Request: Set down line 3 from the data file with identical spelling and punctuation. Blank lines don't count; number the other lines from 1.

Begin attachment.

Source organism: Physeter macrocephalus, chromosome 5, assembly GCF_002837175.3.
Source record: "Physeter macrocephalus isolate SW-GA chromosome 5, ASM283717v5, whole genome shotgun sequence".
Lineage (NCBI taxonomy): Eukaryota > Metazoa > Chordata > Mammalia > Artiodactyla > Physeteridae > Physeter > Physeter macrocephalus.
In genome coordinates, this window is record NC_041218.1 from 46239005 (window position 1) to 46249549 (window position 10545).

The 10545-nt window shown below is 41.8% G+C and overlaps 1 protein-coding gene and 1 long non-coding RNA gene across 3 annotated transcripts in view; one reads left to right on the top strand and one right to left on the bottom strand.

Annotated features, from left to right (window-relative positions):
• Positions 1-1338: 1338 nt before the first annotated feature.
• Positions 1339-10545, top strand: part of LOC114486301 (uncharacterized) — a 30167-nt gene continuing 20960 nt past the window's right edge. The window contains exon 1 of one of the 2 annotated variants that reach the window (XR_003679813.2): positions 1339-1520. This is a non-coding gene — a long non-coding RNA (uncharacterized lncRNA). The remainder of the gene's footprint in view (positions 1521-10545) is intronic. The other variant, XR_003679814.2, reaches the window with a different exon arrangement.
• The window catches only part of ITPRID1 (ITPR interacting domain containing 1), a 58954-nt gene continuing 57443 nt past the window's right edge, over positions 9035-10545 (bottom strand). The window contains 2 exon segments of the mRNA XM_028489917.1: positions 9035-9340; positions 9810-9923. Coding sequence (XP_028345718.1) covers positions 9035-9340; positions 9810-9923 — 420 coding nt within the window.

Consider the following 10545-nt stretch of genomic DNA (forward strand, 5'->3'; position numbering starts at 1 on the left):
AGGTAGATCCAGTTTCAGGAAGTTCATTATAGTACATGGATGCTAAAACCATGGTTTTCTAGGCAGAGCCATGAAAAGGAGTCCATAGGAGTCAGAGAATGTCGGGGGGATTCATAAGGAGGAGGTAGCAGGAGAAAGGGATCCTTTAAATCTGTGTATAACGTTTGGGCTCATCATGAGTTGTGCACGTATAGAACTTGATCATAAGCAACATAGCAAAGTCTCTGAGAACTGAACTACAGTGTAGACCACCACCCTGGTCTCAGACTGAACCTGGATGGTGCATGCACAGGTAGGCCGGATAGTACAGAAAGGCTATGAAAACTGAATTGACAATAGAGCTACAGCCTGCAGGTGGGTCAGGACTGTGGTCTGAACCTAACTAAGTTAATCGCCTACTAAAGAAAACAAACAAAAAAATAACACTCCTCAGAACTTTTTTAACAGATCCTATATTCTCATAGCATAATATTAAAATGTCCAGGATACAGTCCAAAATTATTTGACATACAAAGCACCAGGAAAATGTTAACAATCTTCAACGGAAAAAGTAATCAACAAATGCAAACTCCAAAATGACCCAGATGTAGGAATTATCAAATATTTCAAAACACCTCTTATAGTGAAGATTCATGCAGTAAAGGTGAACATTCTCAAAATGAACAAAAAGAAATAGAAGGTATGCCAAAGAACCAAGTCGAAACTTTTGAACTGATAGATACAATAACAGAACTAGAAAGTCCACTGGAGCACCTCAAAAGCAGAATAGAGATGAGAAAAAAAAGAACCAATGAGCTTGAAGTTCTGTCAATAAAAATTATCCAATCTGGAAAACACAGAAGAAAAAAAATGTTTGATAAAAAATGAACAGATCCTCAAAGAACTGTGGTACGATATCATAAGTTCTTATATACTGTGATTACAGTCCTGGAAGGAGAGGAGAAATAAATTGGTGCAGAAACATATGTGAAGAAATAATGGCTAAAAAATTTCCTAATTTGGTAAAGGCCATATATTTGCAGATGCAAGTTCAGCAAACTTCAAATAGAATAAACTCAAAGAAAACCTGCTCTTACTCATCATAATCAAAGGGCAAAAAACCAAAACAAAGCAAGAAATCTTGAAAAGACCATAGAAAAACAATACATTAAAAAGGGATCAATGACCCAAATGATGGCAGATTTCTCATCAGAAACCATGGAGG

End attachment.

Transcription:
Lineage (NCBI taxonomy): Eukaryota > Metazoa > Chordata > Mammalia > Artiodactyla > Physeteridae > Physeter > Physeter macrocephalus.